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Патент USA US3037230

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June 5, _1962
3,03 7,220
w. l.. JANTzl-:N
SAIL-FLOAT
Filed Feb.. 25. 1960
2 Sheets-Sheet 2
BY
Md( ff
'
ATTORNEYS
'
3,037,220
Patented June 5, 1962
2
3,037,220
SAIL-FLOAT
William L. Jantzen, 117 Grand View Ave.,
White Plains, NY.
Filed Feb. 25, 1960, Ser. No. 11,060
6 Claims. (Cl. 9-312)
structure of the upper head rest portion and the lower
body portion of the water garment;
FIG. 3 depicts another embodiment yof the invention
wherein the water garment has associated therewith a
small sail assembly to enable the wearer to manipulate
himself through the water;
FIG. 4 is a cross section taken along line 4«4 showing
This invention relates to a water buoyant garment such
as a buoyant swimming garment in conjunction with
sailing means coupled to the garment, whereby the wearer
may be propelled through the water.
Generally speaking, most buoyant water garments com
prise iniiated, flexible devices contoured to fit the shape
of the human body and are provided with fastening
one type of support or well which may be used in sup
porting the sail assembly; and
vlFIG. 5 is a partial perspective view of another support
for the sail assembly.
In essence, my water garment sail-float combination
comprises a single substantially rigid panel having an el
liptieally shaped opening near one end through which the
means for fastening the device near or about the arms, or 15 head of the wearer can be inserted, the major axis of
in the region of the legs, e.g. the thighs, or by straps
the ell-iptical opening running transverse to the longitudi
about the waist. Where fastening means have been used
nal axis of the panel. By slipping the head into the open
about the arms or legs, movement of such bodily extremi
ing with the longitudinal axis of the panel transverse to
ties in the water was usually impeded. Where the in
the body of the wearer and then turning the panel about
flated article has been fastened by straps about the waist 20 the wearer’s neck so that its longitudinal axis lines up with
in order lto fasten the garment to the front of the wearer
that of the body of the wearer, the disposition of the panel
With the aim of keeping his head above water, it was
is then such that it rests on the wearer’s chest with the
necessary generally, because of the extreme flexibility of
wearer’s head resting on a portion of the panel above
the inflated article, to tighten the straps somewhat about
the opening. The part of the garment on both sides
the waist to compensate as far as possible for any give 25 of the opening are sutiiciently flexible to permit the
that might occur during readjustment due to residual elas
garment to be secured against the wearer’s chest.
ticity in the tightened garment. Generally, this tightening
By providing an adjustable belt or strap on the panel,
Would result in flattening out of the inflated article against
the panel can then be Ibuckled about the wearer’s
waist. A sailing assembly is secured to the panel, where
the body so as to decrease its buoyancy effect, particu
larly in the aforesaid type of buoyant water garment. 30 by the wearer while on his back may be propelled through
Further, an inflated type garment or cushion is rendered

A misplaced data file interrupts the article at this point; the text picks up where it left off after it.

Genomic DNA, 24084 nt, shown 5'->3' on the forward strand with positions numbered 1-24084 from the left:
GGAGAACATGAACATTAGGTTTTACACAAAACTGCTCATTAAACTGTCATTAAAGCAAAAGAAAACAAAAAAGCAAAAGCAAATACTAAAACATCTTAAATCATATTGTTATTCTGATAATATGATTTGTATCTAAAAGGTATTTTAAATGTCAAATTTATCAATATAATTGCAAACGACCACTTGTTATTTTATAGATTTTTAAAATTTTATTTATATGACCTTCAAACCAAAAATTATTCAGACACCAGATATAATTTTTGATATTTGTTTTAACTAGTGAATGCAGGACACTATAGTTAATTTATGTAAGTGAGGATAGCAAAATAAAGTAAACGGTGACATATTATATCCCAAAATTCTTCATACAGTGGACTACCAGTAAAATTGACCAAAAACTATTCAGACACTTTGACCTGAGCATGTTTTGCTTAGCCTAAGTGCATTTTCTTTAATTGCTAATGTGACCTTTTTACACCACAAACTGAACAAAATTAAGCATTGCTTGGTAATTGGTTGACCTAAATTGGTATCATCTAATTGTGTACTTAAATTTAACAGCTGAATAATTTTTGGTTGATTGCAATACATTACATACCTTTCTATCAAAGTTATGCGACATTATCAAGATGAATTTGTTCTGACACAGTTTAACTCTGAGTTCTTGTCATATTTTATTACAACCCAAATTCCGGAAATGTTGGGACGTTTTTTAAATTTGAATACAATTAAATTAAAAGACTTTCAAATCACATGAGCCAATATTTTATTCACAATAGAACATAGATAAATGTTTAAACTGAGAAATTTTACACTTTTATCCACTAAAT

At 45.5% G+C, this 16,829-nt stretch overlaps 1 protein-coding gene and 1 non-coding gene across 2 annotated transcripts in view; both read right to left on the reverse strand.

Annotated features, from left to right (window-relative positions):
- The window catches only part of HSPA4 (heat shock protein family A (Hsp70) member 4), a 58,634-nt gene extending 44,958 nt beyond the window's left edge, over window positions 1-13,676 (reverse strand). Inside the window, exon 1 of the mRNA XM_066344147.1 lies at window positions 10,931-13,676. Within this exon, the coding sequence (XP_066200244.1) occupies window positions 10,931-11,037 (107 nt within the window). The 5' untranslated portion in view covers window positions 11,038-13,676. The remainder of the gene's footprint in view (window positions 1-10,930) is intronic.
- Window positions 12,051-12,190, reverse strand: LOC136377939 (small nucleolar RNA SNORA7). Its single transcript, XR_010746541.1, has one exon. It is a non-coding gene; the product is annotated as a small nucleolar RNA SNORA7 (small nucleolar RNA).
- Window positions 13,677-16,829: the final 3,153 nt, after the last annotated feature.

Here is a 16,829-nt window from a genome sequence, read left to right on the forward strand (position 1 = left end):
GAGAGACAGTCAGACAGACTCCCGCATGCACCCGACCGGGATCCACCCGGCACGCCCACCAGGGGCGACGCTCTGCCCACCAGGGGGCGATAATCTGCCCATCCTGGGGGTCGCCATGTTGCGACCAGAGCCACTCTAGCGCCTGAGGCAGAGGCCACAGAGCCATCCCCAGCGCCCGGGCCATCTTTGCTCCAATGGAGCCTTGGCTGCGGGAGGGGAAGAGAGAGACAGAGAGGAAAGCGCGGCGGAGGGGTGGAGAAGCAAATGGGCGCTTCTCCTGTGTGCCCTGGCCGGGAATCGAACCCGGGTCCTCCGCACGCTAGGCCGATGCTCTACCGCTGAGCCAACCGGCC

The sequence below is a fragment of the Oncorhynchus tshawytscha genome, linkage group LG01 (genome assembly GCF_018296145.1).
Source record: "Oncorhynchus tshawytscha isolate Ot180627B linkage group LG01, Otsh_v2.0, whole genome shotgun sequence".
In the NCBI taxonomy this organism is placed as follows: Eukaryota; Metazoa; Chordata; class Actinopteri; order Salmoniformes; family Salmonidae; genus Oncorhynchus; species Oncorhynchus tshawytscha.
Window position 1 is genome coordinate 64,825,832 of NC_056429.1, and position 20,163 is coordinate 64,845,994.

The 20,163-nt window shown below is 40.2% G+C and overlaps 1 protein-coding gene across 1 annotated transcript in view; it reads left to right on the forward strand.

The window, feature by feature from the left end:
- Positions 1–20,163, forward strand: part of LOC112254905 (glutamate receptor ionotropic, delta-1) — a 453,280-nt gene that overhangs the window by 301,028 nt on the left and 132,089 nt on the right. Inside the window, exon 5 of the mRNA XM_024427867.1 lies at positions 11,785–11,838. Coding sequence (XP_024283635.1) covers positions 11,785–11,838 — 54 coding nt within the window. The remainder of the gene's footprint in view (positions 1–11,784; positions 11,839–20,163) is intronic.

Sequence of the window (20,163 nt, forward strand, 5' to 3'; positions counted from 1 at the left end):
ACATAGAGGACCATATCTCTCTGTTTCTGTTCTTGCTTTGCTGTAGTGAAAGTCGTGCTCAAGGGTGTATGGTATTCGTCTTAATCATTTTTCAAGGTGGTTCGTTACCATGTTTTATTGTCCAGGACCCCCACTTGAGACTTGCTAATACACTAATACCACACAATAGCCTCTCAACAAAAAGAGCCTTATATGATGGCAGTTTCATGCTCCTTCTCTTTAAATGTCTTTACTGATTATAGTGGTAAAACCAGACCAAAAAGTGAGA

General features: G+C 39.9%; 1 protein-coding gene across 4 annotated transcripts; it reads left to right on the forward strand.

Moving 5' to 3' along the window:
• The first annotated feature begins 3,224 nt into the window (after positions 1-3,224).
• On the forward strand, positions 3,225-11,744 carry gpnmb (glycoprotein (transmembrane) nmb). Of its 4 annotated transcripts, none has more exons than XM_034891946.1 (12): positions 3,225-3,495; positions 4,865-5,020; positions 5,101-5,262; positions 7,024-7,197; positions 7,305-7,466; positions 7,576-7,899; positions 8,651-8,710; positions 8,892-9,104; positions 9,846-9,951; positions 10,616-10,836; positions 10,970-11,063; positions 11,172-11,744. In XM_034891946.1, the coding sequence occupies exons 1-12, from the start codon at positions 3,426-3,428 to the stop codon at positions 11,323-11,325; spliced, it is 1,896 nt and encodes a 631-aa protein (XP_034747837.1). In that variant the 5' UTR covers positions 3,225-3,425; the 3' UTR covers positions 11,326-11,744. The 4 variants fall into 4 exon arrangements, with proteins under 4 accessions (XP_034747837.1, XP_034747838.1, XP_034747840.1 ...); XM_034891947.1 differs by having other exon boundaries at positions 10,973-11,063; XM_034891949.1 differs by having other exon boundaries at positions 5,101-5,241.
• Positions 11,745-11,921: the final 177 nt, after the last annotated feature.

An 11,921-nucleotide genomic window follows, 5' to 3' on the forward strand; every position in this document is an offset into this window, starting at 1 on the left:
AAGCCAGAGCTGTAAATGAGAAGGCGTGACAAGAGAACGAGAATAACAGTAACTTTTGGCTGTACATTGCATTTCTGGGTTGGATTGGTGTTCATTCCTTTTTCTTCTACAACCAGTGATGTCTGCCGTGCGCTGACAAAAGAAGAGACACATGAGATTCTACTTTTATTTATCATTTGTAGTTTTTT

the water as a sail boat. In effect, the wearer’s body
useless when punctured. Often, life saving appurtenances
corresponds to the boat hull; `and his head is free from
are also used as seat cushions. An inflated device is, of
possible immersion as a result -of a head rest portion of
the garment supporting his head well above the water.
course, subjected to severe strain when so used, and often
ruptures at the seams.
In one embodiment, the sailing assembly or auto-sail
is formed of a single panel of substantially rigid con
As a substitute for the inflated device, kapoc is often
struction comprising a lower buoyant body portion and
used in life saving garments and cushions. Kapoc is a
vegetable fiber which derives its buoyancy from the air
an upper buoyant head rest portion with buoyant con
surrounding the libers. When kapoc is subjected .to a
necting portions therebetween. The entire surface of the
compressive force, such as produced by one sitting on the
panel is surrounded by a layer or padding of resilient
sponge material having elastomeric properties, e.g. arti
material, the air around the ñbers is correspondingly re
duced in volume, thereby decreasing the buoyancy of the
iicial or natural rubber. The outer surface of the sponge
material.
layer has a smooth substantially wat-er resistant coating
I have found that in order to provide a water buoyant
of resilient material, e.g. vinyl, adhering toit.
apparel of the foregoing type, but without the attendant 45
This outer surface, skin or rind serves several purshortcomings, it should have substantial structural rigidity
poses. It provides a tough and durable wearing surface;
and stiffness yet be characterized by sufficient overall resil
it adds to the overall impermeability of the device, it
ience conducive to wearing comfort without adversely af
provides color and eye appeal; and further, it presents a
fecting the buoyancy of the article or its stability in use.
surface which dries rapidly and therefore may be stored
It is the object of the invention to provide a rigid though 50 almost immediately after use.
somewhat resilient »water buoyant garment adapted to
The lower portion of the panel has confined within-
support the wearer in a position with his head well above